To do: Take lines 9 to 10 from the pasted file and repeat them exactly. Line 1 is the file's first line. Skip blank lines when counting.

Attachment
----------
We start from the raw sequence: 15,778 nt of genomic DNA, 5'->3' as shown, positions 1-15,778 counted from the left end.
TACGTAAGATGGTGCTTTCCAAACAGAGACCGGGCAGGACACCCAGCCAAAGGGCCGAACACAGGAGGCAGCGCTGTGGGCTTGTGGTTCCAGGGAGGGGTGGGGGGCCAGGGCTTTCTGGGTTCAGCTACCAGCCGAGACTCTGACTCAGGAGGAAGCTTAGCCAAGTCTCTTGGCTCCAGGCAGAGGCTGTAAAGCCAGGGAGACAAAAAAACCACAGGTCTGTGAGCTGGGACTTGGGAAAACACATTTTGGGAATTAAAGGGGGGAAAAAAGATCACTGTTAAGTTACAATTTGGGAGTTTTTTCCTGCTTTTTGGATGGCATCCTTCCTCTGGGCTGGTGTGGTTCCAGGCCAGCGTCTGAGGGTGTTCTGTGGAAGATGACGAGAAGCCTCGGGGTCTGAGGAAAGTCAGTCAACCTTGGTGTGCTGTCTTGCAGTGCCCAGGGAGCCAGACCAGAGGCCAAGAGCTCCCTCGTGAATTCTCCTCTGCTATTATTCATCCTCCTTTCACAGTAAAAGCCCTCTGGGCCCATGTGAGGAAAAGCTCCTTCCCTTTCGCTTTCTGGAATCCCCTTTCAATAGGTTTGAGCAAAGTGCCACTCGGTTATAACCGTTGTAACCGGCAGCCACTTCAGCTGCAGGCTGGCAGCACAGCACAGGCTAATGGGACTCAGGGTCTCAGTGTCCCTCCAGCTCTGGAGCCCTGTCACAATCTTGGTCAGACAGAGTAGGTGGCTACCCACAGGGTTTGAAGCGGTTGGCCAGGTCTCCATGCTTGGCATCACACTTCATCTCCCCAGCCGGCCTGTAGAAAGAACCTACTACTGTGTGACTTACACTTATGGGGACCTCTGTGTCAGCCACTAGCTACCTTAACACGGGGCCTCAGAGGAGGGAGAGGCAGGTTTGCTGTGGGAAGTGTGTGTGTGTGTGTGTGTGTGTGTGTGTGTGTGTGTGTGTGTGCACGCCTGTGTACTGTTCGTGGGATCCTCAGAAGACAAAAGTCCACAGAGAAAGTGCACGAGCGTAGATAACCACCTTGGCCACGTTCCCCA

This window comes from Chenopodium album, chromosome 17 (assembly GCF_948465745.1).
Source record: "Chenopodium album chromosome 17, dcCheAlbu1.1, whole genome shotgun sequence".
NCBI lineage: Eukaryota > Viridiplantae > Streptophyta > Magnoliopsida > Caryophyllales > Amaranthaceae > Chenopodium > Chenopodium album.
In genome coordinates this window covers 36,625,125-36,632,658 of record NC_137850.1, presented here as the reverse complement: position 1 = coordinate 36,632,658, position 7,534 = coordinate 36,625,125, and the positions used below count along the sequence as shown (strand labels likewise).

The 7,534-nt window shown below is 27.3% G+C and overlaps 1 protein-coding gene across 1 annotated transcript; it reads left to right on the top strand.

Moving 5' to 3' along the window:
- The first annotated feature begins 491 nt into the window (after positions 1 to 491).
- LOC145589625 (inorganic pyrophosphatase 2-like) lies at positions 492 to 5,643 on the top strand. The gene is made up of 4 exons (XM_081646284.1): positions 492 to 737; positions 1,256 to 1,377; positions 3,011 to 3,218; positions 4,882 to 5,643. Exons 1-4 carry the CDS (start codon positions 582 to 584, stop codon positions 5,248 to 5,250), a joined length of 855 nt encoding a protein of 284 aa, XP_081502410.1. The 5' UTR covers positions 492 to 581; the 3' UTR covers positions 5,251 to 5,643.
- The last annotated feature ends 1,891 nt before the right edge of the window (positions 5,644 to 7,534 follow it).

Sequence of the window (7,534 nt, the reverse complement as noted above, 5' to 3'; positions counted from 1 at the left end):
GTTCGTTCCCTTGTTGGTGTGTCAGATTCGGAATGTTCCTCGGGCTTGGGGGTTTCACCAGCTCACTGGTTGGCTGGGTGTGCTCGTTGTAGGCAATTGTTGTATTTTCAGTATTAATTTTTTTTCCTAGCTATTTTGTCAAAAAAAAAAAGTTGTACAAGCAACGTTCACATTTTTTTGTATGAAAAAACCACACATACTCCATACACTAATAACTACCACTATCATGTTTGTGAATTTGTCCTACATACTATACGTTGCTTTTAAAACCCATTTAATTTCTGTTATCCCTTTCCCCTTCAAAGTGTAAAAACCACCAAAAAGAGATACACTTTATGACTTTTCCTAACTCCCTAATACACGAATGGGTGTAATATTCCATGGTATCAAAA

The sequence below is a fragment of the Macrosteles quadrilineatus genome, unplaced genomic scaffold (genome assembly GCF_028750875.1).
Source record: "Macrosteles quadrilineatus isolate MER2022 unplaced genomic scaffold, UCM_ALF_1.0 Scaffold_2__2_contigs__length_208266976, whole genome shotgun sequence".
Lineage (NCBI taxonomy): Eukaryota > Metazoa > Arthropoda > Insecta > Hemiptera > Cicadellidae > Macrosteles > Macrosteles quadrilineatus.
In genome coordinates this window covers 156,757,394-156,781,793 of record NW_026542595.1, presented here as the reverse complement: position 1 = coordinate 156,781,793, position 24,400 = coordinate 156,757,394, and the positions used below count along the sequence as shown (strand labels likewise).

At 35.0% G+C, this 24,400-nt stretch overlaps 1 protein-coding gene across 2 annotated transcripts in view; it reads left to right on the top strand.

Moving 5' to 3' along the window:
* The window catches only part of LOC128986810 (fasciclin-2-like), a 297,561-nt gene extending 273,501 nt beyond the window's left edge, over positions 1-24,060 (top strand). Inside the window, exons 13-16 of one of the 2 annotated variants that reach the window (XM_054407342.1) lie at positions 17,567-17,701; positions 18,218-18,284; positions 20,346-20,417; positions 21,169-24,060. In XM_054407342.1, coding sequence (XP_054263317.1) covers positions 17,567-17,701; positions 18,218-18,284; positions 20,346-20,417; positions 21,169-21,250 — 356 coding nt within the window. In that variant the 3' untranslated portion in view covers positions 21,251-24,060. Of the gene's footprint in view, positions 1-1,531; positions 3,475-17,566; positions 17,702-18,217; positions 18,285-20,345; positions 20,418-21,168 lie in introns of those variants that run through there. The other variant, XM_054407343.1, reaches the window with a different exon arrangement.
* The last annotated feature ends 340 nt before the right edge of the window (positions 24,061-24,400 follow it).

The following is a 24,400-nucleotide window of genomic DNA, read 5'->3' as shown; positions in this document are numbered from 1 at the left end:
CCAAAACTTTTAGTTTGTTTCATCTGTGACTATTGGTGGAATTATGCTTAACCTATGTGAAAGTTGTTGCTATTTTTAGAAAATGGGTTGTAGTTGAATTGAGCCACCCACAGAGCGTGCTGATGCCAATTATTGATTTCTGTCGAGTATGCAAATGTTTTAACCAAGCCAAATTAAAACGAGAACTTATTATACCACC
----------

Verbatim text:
- The first annotated feature begins 491 nt into the window (after positions 1 to 491).
- LOC145589625 (inorganic pyrophosphatase 2-like) lies at positions 492 to 5,643 on the top strand. The gene is made up of 4 exons (XM_081646284.1): positions 492 to 737; positions 1,256 to 1,377; positions 3,011 to 3,218; positions 4,882 to 5,643. Exons 1-4 carry the CDS (start codon positions 582 to 584, stop codon positions 5,248 to 5,250), a joined length of 855 nt encoding a protein of 284 aa, XP_081502410.1. The 5' UTR covers positions 492 to 581; the 3' UTR covers positions 5,251 to 5,643.